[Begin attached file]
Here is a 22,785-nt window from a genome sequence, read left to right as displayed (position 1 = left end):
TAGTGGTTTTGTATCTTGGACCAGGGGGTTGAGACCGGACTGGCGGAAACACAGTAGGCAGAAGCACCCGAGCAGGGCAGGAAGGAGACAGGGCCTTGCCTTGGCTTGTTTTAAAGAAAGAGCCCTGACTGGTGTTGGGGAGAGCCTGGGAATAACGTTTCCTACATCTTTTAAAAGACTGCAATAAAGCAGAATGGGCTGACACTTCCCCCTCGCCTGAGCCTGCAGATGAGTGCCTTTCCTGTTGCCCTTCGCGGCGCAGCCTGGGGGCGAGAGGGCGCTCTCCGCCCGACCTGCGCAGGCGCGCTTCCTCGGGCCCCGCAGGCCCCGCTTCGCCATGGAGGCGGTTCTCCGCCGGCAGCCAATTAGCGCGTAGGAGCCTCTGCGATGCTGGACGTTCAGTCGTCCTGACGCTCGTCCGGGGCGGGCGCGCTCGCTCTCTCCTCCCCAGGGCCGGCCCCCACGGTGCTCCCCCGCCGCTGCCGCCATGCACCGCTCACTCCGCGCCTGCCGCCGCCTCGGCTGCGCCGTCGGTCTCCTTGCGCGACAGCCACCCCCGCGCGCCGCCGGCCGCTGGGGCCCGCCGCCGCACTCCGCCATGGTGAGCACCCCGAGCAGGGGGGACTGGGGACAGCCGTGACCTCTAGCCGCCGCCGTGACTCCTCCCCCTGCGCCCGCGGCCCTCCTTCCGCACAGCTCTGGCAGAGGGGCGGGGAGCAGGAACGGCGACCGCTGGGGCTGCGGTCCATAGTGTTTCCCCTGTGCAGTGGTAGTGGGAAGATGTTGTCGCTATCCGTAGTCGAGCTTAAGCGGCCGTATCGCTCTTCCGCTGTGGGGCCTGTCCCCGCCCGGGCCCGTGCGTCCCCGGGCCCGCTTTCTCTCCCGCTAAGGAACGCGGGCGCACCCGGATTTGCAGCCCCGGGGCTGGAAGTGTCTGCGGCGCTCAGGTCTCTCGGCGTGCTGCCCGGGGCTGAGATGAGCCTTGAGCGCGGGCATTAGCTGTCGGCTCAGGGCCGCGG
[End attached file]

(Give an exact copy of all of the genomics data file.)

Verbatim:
Here is a 22,785-nt window from a genome sequence, read left to right as displayed (position 1 = left end):
TAGTGGTTTTGTATCTTGGACCAGGGGGTTGAGACCGGACTGGCGGAAACACAGTAGGCAGAAGCACCCGAGCAGGGCAGGAAGGAGACAGGGCCTTGCCTTGGCTTGTTTTAAAGAAAGAGCCCTGACTGGTGTTGGGGAGAGCCTGGGAATAACGTTTCCTACATCTTTTAAAAGACTGCAATAAAGCAGAATGGGCTGACACTTCCCCCTCGCCTGAGCCTGCAGATGAGTGCCTTTCCTGTTGCCCTTCGCGGCGCAGCCTGGGGGCGAGAGGGCGCTCTCCGCCCGACCTGCGCAGGCGCGCTTCCTCGGGCCCCGCAGGCCCCGCTTCGCCATGGAGGCGGTTCTCCGCCGGCAGCCAATTAGCGCGTAGGAGCCTCTGCGATGCTGGACGTTCAGTCGTCCTGACGCTCGTCCGGGGCGGGCGCGCTCGCTCTCTCCTCCCCAGGGCCGGCCCCCACGGTGCTCCCCCGCCGCTGCCGCCATGCACCGCTCACTCCGCGCCTGCCGCCGCCTCGGCTGCGCCGTCGGTCTCCTTGCGCGACAGCCACCCCCGCGCGCCGCCGGCCGCTGGGGCCCGCCGCCGCACTCCGCCATGGTGAGCACCCCGAGCAGGGGGGACTGGGGACAGCCGTGACCTCTAGCCGCCGCCGTGACTCCTCCCCCTGCGCCCGCGGCCCTCCTTCCGCACAGCTCTGGCAGAGGGGCGGGGAGCAGGAACGGCGACCGCTGGGGCTGCGGTCCATAGTGTTTCCCCTGTGCAGTGGTAGTGGGAAGATGTTGTCGCTATCCGTAGTCGAGCTTAAGCGGCCGTATCGCTCTTCCGCTGTGGGGCCTGTCCCCGCCCGGGCCCGTGCGTCCCCGGGCCCGCTTTCTCTCCCGCTAAGGAACGCGGGCGCACCCGGATTTGCAGCCCCGGGGCTGGAAGTGTCTGCGGCGCTCAGGTCTCTCGGCGTGCTGCCCGGGGCTGAGATGAGCCTTGAGCGCGGGCATTAGCTGTCGGCTCAGGGCCGCGG